The Browns drafted cornerback Greedy Williams with their second round pick in an effort to improve their pass defense. Williams and 2018 first round draft pick Denzel Ward should make up one of the most exciting young cornerback duos in the league. Cleveland also shored up their defensive backfield by bringing in veteran safety Morgan Burnett.
The 2019 Browns have an immense amount of firepower on offense. This may be the best Cleveland team on paper since facemasks were introduced.
Wide receiver Jarvis Landry welcomes his former LSU teammate Odell Beckham to Cleveland, forging arguably the most impressive and entertaining receiving duo in the NFL. Beckham’s presence as a field-stretching deep threat allows Landry to return to his game of running out of the slot.
Beckham and Landry will be absorbing catches from second-year quarterback Baker Mayfield, who set the NFL record for touchdown passes as a rookie (27) in 2018. The offense clearly benefited from Kitchens’ renovation, but no individual player was a bigger beneficiary than Mayfield.
Mayfield before Freddie Kitchens: 56.5% completion percentage, 1,471 yards, eight touchdowns, six interceptions.
Mayfield after Freddie Kitchens: 68.4% completion percentage, 2,254 yards, 19 touchdowns, eight interceptions.
Mayfield will be handing the ball off in the backfield to running backs Nick Chubb and (eventually) Kareem Hunt. Chubb was just four yards shy of 1,000 rushing yards on his 192-carry rookie season, and ran at 5.2 yards per carry. He will be heavily relied on until Hunt returns from his suspension later in the season.
It’s also worth noting that the Browns brought in Todd Monken as offensive coordinator. Monken led his Tampa Bay Buccaneers offense to 415.5 yards per game in 2018, third-most in the NFL.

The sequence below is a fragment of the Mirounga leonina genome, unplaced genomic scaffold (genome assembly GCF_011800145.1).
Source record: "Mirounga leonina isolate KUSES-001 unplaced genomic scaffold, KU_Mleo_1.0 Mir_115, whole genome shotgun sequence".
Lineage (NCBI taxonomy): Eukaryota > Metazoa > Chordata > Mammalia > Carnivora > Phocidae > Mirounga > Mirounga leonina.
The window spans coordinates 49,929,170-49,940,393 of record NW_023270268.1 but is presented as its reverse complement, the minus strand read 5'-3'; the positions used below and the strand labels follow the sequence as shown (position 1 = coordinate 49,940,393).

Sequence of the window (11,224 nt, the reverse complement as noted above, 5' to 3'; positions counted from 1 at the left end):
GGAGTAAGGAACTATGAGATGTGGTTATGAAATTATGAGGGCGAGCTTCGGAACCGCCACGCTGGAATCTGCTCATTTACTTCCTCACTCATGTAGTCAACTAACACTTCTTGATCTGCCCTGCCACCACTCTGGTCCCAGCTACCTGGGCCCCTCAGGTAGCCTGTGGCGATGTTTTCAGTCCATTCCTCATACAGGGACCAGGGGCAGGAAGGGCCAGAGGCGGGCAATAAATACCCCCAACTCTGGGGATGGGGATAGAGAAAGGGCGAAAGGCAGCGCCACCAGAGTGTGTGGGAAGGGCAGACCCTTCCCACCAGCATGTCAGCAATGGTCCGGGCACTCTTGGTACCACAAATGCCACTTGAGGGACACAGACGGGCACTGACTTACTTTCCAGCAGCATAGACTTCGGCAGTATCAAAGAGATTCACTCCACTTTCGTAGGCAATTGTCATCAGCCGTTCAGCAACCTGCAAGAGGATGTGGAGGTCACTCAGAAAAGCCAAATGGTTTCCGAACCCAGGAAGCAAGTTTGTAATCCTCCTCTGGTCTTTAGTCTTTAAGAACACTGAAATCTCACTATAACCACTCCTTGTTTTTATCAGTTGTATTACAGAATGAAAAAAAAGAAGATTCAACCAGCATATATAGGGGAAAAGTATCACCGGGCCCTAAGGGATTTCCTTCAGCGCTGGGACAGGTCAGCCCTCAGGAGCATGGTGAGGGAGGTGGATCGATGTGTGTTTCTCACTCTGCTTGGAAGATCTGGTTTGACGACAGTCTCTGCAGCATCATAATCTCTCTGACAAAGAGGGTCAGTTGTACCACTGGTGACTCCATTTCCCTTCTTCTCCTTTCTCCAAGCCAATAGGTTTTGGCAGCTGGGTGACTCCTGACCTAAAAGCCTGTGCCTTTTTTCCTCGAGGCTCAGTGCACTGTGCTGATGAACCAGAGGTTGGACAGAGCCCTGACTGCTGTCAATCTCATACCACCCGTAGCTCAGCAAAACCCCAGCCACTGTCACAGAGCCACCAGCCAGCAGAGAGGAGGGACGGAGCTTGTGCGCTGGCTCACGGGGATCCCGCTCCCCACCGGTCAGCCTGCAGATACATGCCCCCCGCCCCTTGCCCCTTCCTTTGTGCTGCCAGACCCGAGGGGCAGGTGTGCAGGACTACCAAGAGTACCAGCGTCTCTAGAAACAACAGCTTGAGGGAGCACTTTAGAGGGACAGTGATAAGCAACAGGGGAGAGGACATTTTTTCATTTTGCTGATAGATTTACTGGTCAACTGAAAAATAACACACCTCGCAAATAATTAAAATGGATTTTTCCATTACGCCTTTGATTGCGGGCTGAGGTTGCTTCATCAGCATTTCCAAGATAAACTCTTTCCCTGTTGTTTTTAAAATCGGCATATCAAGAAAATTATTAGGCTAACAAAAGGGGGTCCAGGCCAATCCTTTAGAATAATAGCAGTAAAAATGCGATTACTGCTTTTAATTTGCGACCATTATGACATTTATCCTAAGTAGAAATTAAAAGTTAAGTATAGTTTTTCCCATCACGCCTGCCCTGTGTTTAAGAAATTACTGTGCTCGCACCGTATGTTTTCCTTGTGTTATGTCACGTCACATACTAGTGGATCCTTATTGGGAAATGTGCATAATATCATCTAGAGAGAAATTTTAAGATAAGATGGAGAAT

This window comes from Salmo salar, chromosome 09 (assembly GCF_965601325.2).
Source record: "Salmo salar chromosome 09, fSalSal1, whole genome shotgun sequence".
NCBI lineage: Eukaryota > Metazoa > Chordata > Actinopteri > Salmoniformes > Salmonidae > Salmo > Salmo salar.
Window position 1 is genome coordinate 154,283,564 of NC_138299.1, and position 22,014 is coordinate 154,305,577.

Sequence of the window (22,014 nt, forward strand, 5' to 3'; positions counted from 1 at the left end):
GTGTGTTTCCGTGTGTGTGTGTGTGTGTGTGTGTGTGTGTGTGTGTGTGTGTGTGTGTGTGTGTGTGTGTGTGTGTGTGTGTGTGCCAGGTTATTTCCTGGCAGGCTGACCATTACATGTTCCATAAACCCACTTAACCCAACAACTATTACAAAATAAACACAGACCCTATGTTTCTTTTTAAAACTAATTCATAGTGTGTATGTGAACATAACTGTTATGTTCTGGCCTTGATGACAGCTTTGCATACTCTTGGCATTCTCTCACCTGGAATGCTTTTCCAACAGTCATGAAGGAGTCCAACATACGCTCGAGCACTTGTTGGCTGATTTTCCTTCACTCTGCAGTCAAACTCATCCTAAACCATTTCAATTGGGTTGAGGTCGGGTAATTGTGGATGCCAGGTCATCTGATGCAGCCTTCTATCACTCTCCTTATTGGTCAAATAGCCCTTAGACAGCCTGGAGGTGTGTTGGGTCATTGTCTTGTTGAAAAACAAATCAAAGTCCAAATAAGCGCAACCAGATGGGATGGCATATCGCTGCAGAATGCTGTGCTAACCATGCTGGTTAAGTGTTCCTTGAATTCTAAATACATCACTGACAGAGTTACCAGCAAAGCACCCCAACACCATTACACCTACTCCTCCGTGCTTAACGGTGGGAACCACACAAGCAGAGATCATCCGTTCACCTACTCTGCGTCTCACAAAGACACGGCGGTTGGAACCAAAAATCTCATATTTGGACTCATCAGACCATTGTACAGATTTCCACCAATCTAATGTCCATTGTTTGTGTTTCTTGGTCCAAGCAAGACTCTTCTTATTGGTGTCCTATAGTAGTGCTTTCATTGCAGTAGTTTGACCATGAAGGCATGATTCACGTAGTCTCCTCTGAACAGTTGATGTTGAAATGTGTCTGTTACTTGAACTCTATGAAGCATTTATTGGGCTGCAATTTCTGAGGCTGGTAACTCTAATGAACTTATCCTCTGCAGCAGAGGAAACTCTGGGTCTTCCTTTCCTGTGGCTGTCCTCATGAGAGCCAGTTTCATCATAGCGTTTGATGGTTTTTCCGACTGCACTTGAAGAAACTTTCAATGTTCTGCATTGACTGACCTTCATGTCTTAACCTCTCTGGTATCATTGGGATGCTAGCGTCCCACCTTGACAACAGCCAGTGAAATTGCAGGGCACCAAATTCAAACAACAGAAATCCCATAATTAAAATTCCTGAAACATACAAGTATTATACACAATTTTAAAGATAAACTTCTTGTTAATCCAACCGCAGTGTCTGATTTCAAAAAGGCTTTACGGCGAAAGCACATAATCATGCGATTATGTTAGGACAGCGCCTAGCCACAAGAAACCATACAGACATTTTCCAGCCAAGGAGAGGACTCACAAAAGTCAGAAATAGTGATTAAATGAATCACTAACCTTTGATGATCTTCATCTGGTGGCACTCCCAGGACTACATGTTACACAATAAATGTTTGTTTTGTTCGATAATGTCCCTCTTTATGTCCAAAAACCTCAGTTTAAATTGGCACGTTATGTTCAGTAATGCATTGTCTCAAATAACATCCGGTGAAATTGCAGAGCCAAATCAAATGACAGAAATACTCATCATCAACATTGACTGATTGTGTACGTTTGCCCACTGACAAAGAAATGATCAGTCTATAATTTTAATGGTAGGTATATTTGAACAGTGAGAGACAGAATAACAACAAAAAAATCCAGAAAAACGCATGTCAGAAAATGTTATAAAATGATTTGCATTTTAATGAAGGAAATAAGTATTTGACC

Offense definitely matters when it comes to winning Super Bowls. Look what the past three winners did:
2016 New England Patriots: 386.3 yards per game (4th), 27.6 points per game (3rd)
2017 Philadelphia Eagles: 365.8 yards per game (7th), 28.6 points per game (tied for 2nd)
2018 Patriots: 393.4 yards per game (5th), 27.3 points per game (4th)
In 2019, Cleveland materializing a top-five offense is a practical belief for the first time in decades.
When placing your bet on a future Super Bowl winner, there may not be a bet with more upside than the Cleveland Browns at +1400. The Browns were a 7-8-1 team last season, but completely transformed their franchise this offseason.
Eight teams have gone on to win the Super Bowl a year after posting a .500 or lower record the previous season: 1981 49ers, 1982 Redskins, 1999 Rams, 2000 Ravens, 2001 Patriots, 2007 Giants, 2009 Saints, 2017 Eagles.
The Browns are going to surprise people this year.
This is not your dad’s Browns (unless your dad was a fan of the 1964 team).
Note: The advice above conveys the writer's view and does not represent the stance or interest of BetQL.